An open letter to U.S. Sen. Chuck Schumer about the Tri-City ValleyCats and Major League Baseball. Dear Chuck Schumer, First, I hope it’s OK to call you Chuck. I’m not in the habit of writing letters to United States senators, so forgive me if I’m being improperly informal. I’m writing to you from New York’s Capital Region, which, as you surely know, just suffered a blow. Major League Baseball says our beloved little baseball team, the Tri-City ValleyCats, will lose its affiliation with the big leagues. The reason, of course, is financial. Major League Baseball, despite reaping nearly $11 billion in annual profits, has decided it no longer wants to support such an expansive network of minor league teams. The league, in its rapacious greed, has broken the hearts of fans in smaller cities and towns across the country by cutting dozens of teams loose.
Many of those fans will never make it to a Major League Baseball game, given the distance and the expense involved. It can easily cost $300 or more for a family of four to attend a game at Yankee Stadium, but that same family could enjoy professional baseball at The Joe, as we call the ValleyCats’ lovely ballpark in Troy, for $50 bucks or so. (I’m basing that estimate on personal experience.) But let me get to the point of this letter. Chuck, I am asking you and your fellow members of Congress to repeal baseball’s antitrust exemption. Yes, I want you to spank Major League Baseball for doing us wrong. I should make clear that, since I believe in free enterprise, I usually prefer that politicians not meddle in decisions made by private industries. Doing so is an especially bad idea when the meddling comes with the tinge of revenge, as would be the case in the punishment I’m hoping Congress will deliver. But as you know, the antitrust exemption gives Major League Baseball special protection from federal monopoly law. The other professional sports leagues are not similarly privileged, and neither are most industries. Baseball gets to operate with unusual impunity.
The exemption, established by the Supreme Court in 1922, has a long and complicated history — I won’t bore you with the details, Chuck — but is rooted in the idealistic view of Major League Baseball as a game and a pastime, rather than a profit-driven industry. This, of course, is bunk — as the attack on minor-league baseball makes clear. Baseball is a business like any other and doesn’t deserve special treatment. Congress has the power to strip away the privilege and has threatened to do so previously when baseball behaved badly. It should do so now. The exemption is directly relevant to the situation involving the ValleyCats, since it allows Major League Baseball to control the lower leagues and minor-league players as it chooses, without fear of real competition. It also provides legal protection. “The antitrust exemption would presumptively shield MLB from a lawsuit by displaced minor league teams, for better or worse,” Nathaniel Grow, an associate professor of business law and ethics at Indiana University’s Kelley School of Business, told me. In this case, a lawsuit doesn’t seem unreasonable.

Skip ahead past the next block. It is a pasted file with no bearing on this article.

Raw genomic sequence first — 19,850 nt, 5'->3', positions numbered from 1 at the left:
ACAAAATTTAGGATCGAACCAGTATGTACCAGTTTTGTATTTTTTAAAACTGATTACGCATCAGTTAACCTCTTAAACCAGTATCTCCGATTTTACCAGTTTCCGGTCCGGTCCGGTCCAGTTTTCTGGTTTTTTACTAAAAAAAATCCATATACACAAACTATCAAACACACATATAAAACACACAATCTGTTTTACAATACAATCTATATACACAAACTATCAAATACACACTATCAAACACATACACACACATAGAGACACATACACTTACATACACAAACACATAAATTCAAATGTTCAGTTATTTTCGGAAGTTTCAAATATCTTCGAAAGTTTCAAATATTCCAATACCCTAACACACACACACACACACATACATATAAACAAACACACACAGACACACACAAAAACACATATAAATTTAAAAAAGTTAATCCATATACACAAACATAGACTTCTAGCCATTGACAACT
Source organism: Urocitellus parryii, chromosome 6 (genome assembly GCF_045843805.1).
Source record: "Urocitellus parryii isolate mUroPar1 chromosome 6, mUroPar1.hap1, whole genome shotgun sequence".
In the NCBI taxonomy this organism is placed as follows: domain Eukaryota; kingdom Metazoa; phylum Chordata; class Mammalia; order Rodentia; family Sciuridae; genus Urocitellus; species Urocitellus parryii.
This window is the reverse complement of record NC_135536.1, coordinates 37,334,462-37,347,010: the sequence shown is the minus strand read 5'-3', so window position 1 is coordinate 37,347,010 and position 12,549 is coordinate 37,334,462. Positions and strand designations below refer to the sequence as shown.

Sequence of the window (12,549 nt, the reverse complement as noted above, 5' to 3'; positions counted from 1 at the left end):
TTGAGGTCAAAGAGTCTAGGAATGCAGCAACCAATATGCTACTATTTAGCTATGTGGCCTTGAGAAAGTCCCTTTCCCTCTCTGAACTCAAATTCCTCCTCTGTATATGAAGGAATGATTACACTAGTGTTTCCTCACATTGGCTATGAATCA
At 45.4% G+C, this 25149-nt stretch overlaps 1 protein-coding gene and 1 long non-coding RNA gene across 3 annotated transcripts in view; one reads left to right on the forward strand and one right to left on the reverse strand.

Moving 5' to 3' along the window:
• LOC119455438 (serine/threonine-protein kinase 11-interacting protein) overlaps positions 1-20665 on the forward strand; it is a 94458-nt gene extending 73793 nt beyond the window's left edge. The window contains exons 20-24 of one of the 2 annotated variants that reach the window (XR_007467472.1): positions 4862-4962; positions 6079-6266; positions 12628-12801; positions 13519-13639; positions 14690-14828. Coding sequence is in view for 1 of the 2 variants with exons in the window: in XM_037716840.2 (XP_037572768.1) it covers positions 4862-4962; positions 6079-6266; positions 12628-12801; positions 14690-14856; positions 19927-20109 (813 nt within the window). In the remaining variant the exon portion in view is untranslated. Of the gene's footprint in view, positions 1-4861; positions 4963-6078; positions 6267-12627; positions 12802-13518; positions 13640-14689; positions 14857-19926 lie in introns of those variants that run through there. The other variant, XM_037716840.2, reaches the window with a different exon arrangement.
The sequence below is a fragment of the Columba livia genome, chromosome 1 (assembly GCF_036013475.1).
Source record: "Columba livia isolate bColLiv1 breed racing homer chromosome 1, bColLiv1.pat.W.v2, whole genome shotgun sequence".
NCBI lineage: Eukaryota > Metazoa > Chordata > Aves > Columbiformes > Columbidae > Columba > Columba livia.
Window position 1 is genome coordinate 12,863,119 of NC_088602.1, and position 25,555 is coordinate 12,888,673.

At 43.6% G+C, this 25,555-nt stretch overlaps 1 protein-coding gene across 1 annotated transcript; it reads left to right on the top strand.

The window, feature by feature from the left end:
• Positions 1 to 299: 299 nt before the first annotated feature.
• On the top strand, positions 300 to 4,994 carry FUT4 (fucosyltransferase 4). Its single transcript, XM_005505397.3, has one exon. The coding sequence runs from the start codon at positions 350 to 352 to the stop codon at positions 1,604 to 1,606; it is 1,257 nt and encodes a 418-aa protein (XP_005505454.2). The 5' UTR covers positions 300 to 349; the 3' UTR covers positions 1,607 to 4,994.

The value of the ValleyCats diminished overnight, as team president and partial owner Rick Murphy acknowledged. The team is hoping to continue on independently, but it’s ability to do so is not at all assured. Hudson Valley Community College, meanwhile, may have a white elephant on its hands – a ballpark built, I’ll remind you, with $12 million in taxpayer funds. Cities and towns around the country have made similar investments to keep minor-league baseball alive in their communities. And now that Major League Baseball has punched them in the gut, the antitrust exemption leaves them with little ability to fight back. From this point of view, the hit to the Capital Region seems particularly unfair. The ValleyCats, for 18 years a short-season affiliate of the Houston Astros, have a beautiful and lively ballpark. “Vamos Gatos!” the fans yell.
Honestly, Chuck, there are few better ways to spend a summer night, which helps to explain why the fans have been so wonderfully supportive. The team played in the New York-Penn League, a slice of Americana that dates to the 1930s and includes wonderfully named teams such as the Batavia Muckdogs and the Vermont Lake Monsters. Thanks to baseball’s greed, the New York-Penn League is now defunct. Does Major League Baseball care about the fans it’s leaving behind? Does it understand the economic and emotional harm it is causing to so many smaller places? No need to answer, Chuck. All I would like from you and your colleagues is a bit of justice on behalf of Capital Region fans, and an acknowledgement that nothing about Major League Baseball makes it worthy of special protection. The league is a business like any other and deserves to be treated that way. I hope you agree. Have a good holiday season, Chuck! Vamos Gatos